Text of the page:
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Following Tech Oversight Project TV Ad, Bipartisan Lawmakers Challenge Facebook’s Meta for Spreading Russian Disinformation


Mar 16, 2022

FOR IMMEDIATE RELEASE
Wednesday, March 16, 2022
Contact: [email protected], 571-316-6421

Watch The Tech Oversight Project’s TV ad here.

WASHINGTON, DC – Days after The Tech Oversight Project drew attention to Big Tech companies continuing to help spread pro-Russia disinformation with a new TV ad, a bipartisan group of members sent a scathing letter to Mark Zuckerberg, CEO of Facebook’s Meta, pressing the organization for answers into Chinese-state media channels purchasing Facebook ads to push Russian disinformation. Watch The Tech Oversight Project’s ad here.

“Big Tech companies are enabling Russia’s disinformation, refusing to divest from Kremlin-backed campaigns, and failing to provide lawmakers with the transparency needed to hold Putin accountable. These companies continually conceal the truth from the American people and have operated unchecked for far too long,” said Sacha Haworth, Executive Director of the Tech Oversight Project. “I applaud this bipartisan Congressional group for demanding the answers our government needs to ensure that Russia cannot use third-party channels on Facebook or any platform as a backdoor to launder anti-American propaganda around the world.”

The letter was led by Rep. Young Kim (R-CA) and Rep. Ed Case (D-HI), who were joined by Reps. Brain Fitzpatrick (R-PA), Jim Costa (D-CA), Bruce Westerman (R-AR), and Abigail Spanberger (D-VA). The members asked for Zuckerberg’s response to the following questions before March 31, 2022:

  • What steps is Meta taking to ensure that Russian disinformation on the Ukraine invasion is not proliferated to U.S. and global audiences through non-Russian outlets and accounts, including CCP-affiliated accounts?

  • Please describe efforts being taken by Meta to expand its 2020 policy decision to block state-controlled media outlets from buying advertising in the U.S. to blocking targeting global audiences as well.

  • What steps are being taken by Meta to improve its fact-checking efforts to counter disinformation on the Ukraine invasion for U.S. and global audiences, especially those in Ukraine and Eastern Europe?

  • According to Meta’s advertising library, how much money have Chinese state broadcasters, including CGTN, spent on ads amplifying Russian disinformation on the Ukraine invasion? Which countries were targeted with these ads and how many people were reached?

    • What steps are being taken to improve the transparency of Meta’s advertising library to ensure state-funded ad buys are accurately reported to the public?

  • How many employees of Meta are fluent in Russian, Ukrainian, Mandarin, Polish, and other relevant languages that have been used for targeted disinformation campaigns?

ICYMI: Axios: Exclusive: Lawmakers press Meta on China ad policy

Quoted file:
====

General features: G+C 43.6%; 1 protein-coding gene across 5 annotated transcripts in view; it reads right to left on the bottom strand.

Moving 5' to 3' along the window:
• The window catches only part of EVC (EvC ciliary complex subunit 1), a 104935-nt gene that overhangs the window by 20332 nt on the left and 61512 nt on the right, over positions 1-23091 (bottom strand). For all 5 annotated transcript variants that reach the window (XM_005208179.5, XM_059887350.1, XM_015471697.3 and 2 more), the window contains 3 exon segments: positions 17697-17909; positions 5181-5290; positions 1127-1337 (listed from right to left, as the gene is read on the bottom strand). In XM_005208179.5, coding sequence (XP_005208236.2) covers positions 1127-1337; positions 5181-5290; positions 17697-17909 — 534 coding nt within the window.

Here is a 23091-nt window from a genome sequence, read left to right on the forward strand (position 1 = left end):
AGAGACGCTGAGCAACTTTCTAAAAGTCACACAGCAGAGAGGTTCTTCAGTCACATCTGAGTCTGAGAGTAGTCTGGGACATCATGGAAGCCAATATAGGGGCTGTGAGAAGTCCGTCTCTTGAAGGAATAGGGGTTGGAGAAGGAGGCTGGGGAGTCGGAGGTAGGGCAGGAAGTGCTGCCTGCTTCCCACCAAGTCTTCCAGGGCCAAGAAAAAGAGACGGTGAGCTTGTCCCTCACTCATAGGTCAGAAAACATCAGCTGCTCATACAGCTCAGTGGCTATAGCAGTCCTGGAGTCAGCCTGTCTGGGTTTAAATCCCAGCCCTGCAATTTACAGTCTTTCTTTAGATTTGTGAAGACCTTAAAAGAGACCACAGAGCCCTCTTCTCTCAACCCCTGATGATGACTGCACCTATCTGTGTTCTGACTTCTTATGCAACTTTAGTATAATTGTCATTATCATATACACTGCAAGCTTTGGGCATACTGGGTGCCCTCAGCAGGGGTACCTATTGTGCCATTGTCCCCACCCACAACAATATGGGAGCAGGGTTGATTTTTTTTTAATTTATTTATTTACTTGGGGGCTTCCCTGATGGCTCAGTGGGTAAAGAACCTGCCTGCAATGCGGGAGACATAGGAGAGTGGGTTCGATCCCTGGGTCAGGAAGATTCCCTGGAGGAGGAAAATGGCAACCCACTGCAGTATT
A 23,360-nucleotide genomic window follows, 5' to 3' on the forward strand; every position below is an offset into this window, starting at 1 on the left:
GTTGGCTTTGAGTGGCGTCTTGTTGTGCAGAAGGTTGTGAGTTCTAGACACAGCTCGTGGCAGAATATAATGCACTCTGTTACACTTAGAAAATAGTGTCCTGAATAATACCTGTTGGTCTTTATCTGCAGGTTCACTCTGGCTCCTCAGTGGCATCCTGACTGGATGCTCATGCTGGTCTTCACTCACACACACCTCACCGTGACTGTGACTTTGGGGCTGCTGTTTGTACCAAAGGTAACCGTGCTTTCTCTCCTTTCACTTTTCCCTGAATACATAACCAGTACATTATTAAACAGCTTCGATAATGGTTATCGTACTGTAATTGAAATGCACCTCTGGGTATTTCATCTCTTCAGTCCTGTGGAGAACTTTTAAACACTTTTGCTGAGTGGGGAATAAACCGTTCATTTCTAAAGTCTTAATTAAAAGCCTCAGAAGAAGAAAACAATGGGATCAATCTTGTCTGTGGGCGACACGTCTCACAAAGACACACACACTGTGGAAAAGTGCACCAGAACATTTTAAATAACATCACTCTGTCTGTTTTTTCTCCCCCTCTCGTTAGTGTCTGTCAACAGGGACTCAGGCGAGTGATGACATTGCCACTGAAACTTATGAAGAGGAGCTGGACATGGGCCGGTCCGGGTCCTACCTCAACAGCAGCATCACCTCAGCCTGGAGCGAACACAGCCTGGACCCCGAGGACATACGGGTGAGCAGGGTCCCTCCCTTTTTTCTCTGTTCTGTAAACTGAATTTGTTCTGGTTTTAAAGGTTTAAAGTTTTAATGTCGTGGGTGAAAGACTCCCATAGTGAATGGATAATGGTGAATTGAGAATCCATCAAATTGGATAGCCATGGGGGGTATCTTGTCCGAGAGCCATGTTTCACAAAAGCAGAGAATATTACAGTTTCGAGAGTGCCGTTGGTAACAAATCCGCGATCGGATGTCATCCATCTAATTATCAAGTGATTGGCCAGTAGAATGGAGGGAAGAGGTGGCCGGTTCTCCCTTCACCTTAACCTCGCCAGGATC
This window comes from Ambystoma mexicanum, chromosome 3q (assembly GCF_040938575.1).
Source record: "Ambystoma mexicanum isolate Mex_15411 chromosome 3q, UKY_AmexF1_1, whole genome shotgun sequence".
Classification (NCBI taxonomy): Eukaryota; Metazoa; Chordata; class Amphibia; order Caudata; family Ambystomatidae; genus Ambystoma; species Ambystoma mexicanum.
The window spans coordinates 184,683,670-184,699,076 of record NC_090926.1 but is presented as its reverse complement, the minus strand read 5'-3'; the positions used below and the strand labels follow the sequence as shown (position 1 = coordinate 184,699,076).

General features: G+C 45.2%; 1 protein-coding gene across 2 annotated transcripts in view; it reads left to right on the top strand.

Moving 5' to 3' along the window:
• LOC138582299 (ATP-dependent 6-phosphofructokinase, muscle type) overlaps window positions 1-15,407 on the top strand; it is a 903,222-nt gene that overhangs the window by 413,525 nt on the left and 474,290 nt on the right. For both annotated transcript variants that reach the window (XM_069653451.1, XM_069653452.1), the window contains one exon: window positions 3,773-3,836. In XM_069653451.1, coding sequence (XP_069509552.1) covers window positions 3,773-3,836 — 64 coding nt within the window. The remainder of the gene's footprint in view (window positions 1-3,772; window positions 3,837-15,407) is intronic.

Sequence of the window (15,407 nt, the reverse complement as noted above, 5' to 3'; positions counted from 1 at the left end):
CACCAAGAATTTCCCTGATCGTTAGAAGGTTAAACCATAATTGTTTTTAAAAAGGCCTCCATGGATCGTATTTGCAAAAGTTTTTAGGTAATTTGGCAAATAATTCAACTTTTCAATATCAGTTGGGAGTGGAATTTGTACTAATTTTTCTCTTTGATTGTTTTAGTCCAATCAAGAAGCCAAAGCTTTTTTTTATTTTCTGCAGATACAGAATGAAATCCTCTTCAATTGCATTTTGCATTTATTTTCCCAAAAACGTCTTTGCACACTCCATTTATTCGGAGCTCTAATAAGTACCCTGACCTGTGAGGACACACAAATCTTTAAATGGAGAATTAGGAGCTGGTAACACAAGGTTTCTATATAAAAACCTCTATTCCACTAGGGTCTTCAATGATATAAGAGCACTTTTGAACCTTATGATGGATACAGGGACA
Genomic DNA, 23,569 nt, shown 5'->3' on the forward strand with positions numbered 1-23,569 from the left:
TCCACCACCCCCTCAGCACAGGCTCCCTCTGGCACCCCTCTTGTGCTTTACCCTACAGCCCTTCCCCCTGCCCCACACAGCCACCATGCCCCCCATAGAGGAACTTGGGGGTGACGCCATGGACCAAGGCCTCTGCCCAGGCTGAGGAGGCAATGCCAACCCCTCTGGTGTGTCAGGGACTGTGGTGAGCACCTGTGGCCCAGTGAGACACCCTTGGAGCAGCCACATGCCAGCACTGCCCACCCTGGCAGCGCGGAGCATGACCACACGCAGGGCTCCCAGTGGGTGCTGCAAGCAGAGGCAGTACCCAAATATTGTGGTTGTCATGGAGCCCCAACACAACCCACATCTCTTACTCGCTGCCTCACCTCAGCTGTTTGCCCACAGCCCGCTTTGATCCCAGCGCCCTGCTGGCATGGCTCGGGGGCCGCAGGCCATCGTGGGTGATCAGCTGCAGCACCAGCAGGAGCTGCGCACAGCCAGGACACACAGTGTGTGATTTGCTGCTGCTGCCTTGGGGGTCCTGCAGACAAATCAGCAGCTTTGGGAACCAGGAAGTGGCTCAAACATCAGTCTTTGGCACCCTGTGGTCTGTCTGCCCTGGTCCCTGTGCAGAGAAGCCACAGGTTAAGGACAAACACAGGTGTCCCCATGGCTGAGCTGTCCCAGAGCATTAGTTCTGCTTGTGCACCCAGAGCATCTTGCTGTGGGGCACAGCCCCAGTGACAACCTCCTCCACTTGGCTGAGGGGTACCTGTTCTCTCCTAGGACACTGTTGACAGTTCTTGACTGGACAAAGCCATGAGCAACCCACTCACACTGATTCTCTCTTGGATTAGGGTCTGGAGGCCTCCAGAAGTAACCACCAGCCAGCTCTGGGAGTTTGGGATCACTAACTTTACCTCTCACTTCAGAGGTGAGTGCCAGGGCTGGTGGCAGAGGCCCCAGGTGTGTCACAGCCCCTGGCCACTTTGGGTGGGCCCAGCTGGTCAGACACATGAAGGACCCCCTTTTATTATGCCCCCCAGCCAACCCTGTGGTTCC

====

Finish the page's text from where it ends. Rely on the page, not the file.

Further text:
By Ashley Gold on 3/15/22

A bipartisan group of lawmakers is pressing Meta on its policy toward paid advertisements from Chinese state-sponsored media as the war in Ukraine continues and false Russian narratives proliferate, per a letter sent to CEO Mark Zuckerberg Tuesday.

Driving the news: The letter comes after Axios reported last week that state-controlled China Global TV Network had placed at least 21 ads on Meta-owned Facebook, many featuring newscasts pushing pro-Russia talking points about the ongoing attacks on Ukraine.

  • The letter also cites Chinese outlets spreading false reports on Facebook that Russia is targeting U.S. biolabs in Ukraine.

Why it matters: False narratives surrounding Russia’s invasion of Ukraine are multiplying on both traditional and social media, and platforms are scrambling to adjust their policies accordingly.

What they’re saying: The group of six House lawmakers, including Young Kim (R-Calif.), Abigail Spanberger (D-Va.), Ed Case (D-HI), Bruce Westerman (R-Ark.), Jim Costa (D-Calif.) and Brian Fitzpatrick (R-Pa.), acknowledged that Meta had taken steps to block Russian state media and affiliated outlets from monetizing content on the platform, but said the company hasn’t gone far enough.

“Facebook has not focused on Chinese state broadcasters and affiliated accounts from buying ads and targeting global users with pro-Russian narratives on the Ukraine invasion,” the lawmakers write.

  • “This is emblematic of a larger push by Chinese Communist Party-directed propaganda operations to influence global dialogue and policy on Russia’s unprovoked invasion of Ukraine and must be met with a strong, coordinated public-private response.”

Details: The lawmakers ask Meta to respond to five questions about their ad policies by March 31, including:

  • What steps the platform is taking to ensure Russian disinformation is not spread to global audiences through non-Russian accounts;
  • whether Meta will expand its U.S. policy of not letting state-related media buy ads globally;

  • and how much money Chinese state broadcasters have spent on ads about the invasion and where their ads were targeted.

Read more here.

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